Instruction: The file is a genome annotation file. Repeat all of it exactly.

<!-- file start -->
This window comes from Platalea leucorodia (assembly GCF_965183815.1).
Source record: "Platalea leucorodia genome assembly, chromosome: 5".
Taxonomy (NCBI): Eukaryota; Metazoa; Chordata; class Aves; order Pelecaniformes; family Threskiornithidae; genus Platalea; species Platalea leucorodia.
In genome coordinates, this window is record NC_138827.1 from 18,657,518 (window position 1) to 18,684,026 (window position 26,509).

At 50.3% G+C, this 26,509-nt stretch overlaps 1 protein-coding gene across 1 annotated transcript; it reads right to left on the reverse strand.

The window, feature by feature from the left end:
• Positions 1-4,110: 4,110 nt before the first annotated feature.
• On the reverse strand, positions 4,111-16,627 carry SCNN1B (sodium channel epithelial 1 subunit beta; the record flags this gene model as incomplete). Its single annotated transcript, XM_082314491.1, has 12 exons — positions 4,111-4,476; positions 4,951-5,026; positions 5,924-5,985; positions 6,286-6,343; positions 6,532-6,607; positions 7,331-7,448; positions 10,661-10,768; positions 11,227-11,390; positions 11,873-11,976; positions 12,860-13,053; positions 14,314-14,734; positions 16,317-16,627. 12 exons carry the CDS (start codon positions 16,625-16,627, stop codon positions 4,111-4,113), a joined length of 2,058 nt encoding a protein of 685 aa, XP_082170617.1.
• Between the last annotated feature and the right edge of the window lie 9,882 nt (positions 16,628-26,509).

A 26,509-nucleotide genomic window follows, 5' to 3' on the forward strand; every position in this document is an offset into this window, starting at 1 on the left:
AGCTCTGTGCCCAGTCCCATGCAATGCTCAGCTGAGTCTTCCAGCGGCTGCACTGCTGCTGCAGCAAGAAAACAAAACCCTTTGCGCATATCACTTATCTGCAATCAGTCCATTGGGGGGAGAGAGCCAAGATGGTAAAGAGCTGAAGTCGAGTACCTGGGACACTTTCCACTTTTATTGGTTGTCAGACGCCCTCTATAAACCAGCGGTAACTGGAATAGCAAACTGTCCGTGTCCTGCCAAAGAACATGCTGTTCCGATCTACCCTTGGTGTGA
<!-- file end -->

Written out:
This window comes from Platalea leucorodia (assembly GCF_965183815.1).
Source record: "Platalea leucorodia genome assembly, chromosome: 5".
Taxonomy (NCBI): Eukaryota; Metazoa; Chordata; class Aves; order Pelecaniformes; family Threskiornithidae; genus Platalea; species Platalea leucorodia.
In genome coordinates, this window is record NC_138827.1 from 18,657,518 (window position 1) to 18,684,026 (window position 26,509).

At 50.3% G+C, this 26,509-nt stretch overlaps 1 protein-coding gene across 1 annotated transcript; it reads right to left on the reverse strand.

The window, feature by feature from the left end:
• Positions 1-4,110: 4,110 nt before the first annotated feature.
• On the reverse strand, positions 4,111-16,627 carry SCNN1B (sodium channel epithelial 1 subunit beta; the record flags this gene model as incomplete). Its single annotated transcript, XM_082314491.1, has 12 exons — positions 4,111-4,476; positions 4,951-5,026; positions 5,924-5,985; positions 6,286-6,343; positions 6,532-6,607; positions 7,331-7,448; positions 10,661-10,768; positions 11,227-11,390; positions 11,873-11,976; positions 12,860-13,053; positions 14,314-14,734; positions 16,317-16,627. 12 exons carry the CDS (start codon positions 16,625-16,627, stop codon positions 4,111-4,113), a joined length of 2,058 nt encoding a protein of 685 aa, XP_082170617.1.
• Between the last annotated feature and the right edge of the window lie 9,882 nt (positions 16,628-26,509).

A 26,509-nucleotide genomic window follows, 5' to 3' on the forward strand; every position in this document is an offset into this window, starting at 1 on the left:
AGCTCTGTGCCCAGTCCCATGCAATGCTCAGCTGAGTCTTCCAGCGGCTGCACTGCTGCTGCAGCAAGAAAACAAAACCCTTTGCGCATATCACTTATCTGCAATCAGTCCATTGGGGGGAGAGAGCCAAGATGGTAAAGAGCTGAAGTCGAGTACCTGGGACACTTTCCACTTTTATTGGTTGTCAGACGCCCTCTATAAACCAGCGGTAACTGGAATAGCAAACTGTCCGTGTCCTGCCAAAGAACATGCTGTTCCGATCTACCCTTGGTGTGA